Summer at Micron’s Storage Software Design Center (SSDC) in Austin, Texas means 90 degrees is a cool day, shade is at a premium, and your best friend is the one with a lake house. That, and there are now only two months left until college football season.
It seems to have become a tradition for many organizations to publish a summer reading list to while away those sunny vacation days. Since we are a storage organization, it is only appropriate that we publish a storage-themed reading list, so I’ve taken the liberty to compile a short one for this post:
Log-structured Memory for DRAM-based Storage. In this paper, Rumble et al. examine the performance and utilization benefits of managing DRAM using techniques originally developed for managing drive capacity in log-structured file systems. In-memory databases are a fast-growing segment of the storage market, so research into using DRAM more efficiently is timely and relevant.
NV-Tree: Reducing Consistency Cost for NVM-based Single Level Systems. In this paper, Yang et al. discuss challenges associated with maintaining data structures in storage class memory (SCM) when accessing it like DRAM via load and store instructions. SCM is looming on the horizon, and this is an area of active research that is producing interesting results in programming models and their supporting hardware and software mechanisms.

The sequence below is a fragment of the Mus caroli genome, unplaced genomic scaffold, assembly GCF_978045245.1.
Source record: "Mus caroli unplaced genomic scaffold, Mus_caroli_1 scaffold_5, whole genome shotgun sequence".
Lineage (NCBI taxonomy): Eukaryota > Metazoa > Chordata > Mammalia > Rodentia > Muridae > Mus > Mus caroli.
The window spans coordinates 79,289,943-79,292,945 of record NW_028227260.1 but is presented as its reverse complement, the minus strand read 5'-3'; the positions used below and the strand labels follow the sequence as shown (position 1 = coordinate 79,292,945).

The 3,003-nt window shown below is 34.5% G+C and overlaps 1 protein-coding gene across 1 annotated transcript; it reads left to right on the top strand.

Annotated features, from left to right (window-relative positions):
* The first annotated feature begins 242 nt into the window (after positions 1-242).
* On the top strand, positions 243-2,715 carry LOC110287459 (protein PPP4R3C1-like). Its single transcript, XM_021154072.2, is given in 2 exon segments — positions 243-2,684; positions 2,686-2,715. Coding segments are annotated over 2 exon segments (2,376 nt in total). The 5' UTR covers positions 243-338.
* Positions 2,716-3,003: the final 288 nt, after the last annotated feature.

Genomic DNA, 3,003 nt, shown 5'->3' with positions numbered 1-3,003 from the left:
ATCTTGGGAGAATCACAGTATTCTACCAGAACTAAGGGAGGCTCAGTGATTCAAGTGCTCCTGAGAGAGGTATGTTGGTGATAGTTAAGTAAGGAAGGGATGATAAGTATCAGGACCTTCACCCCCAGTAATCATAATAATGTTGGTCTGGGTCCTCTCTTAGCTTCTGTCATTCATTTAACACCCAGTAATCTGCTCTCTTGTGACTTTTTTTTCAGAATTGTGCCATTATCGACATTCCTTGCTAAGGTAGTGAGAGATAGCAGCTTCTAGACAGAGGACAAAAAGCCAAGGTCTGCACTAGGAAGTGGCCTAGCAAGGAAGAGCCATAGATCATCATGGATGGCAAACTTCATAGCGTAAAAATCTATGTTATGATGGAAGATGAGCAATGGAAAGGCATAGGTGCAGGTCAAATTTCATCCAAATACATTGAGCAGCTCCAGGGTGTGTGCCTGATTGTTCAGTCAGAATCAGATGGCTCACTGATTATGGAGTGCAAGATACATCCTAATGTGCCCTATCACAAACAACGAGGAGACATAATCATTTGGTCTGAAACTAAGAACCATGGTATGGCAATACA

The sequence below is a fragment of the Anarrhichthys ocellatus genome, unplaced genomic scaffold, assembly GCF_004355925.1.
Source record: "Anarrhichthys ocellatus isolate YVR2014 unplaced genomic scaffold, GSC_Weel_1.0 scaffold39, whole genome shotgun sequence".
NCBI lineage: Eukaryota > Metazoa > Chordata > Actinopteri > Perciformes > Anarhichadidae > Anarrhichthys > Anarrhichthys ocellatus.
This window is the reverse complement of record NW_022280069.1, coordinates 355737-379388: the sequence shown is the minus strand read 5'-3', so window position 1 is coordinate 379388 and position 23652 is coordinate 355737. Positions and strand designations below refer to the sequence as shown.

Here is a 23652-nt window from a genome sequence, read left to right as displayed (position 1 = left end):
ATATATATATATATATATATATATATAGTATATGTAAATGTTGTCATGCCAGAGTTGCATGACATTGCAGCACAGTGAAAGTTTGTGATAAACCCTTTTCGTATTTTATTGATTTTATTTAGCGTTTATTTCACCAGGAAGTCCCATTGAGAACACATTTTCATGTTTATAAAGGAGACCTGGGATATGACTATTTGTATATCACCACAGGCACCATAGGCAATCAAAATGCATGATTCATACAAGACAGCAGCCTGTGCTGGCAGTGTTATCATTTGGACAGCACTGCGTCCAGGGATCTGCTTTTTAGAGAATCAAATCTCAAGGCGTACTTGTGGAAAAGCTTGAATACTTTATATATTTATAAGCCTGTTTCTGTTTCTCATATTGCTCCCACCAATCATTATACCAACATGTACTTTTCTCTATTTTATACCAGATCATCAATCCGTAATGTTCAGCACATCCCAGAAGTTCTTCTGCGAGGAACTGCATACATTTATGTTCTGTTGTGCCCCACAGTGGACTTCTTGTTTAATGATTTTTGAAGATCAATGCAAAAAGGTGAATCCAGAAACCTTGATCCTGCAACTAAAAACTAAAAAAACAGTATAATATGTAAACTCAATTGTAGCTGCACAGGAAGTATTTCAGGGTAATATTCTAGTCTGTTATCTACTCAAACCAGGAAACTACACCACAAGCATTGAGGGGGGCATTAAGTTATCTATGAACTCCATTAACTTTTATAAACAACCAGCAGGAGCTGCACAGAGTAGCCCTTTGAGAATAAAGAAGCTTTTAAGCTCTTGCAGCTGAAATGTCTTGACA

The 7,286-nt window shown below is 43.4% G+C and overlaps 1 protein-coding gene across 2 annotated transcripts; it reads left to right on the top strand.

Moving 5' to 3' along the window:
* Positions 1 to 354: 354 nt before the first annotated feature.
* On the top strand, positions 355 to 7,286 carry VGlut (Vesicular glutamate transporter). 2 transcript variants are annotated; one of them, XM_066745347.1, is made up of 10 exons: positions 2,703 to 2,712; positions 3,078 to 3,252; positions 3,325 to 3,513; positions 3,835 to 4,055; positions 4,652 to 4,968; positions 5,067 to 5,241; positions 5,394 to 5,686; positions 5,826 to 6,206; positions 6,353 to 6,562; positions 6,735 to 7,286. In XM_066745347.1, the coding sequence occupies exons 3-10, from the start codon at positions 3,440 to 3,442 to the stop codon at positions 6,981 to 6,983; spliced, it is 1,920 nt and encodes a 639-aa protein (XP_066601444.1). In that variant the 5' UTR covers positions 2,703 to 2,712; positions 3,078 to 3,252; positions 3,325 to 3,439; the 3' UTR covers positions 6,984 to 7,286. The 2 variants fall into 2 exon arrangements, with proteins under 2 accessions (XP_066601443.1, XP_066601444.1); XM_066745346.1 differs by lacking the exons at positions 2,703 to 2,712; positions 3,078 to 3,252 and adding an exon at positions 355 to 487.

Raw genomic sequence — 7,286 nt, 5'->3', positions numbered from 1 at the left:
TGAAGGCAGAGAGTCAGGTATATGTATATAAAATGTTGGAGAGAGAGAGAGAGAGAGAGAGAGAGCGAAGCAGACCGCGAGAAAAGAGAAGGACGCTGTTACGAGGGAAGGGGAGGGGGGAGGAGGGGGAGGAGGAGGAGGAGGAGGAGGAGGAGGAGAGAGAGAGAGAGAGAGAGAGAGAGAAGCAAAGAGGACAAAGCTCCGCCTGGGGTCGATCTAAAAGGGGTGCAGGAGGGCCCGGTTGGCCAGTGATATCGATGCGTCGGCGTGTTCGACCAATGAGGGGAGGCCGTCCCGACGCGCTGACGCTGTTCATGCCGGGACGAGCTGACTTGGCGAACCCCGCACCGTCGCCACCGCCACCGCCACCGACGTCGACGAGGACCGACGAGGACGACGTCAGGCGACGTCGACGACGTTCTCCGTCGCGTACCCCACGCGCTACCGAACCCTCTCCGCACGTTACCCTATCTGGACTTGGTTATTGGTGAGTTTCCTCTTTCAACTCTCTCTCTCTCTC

Erasure Coding in Windows Azure Storage. In this paper, Huang et al. present a novel erasure coding scheme to deal with failed storage nodes in an Azure cluster that reduces the number of nodes that must be read to reconstruct data versus traditional Reed-Solomon codes. Flash-based arrays are another fast-growing segment of the storage market, one I believe is poised to accelerate with the broad adoption of 3D TLC NAND in the data center, and array software must employ erasure coding schemes beyond legacy RAID to make the most efficient use of large numbers of SSDs.
Data Dependent Sparing to Manage Better-Than-Bad Blocks. In this paper, Maddah et al. propose a relaxed approach to sparing and retiring worn blocks in NAND flash and other forms of nonvolatile memory that has the potential to significantly reduce the percentage of spare blocks required in an SSD. Such techniques will continue to drive the already substantial TCO benefits of SSDs relative to HDDs.
The Soul of a New Machine. Okay, this award-winning book by Tracy Kidder isn’t really storage-themed. Rather, it is an inspiring and insightful true account of an engineering team striving to build a next-generation computer system that I find myself rereading now and again. For me, the spirit embodied in this book represents where we are in the storage industry today—with flash and future memory technologies poised to revolutionize storage software and systems, operating system design, and data centers as a whole.
So what storage-themed reading are you doing this summer? Connect with us on Twitter @MicronStorage and let us know. I look forward to hearing what’s on your list.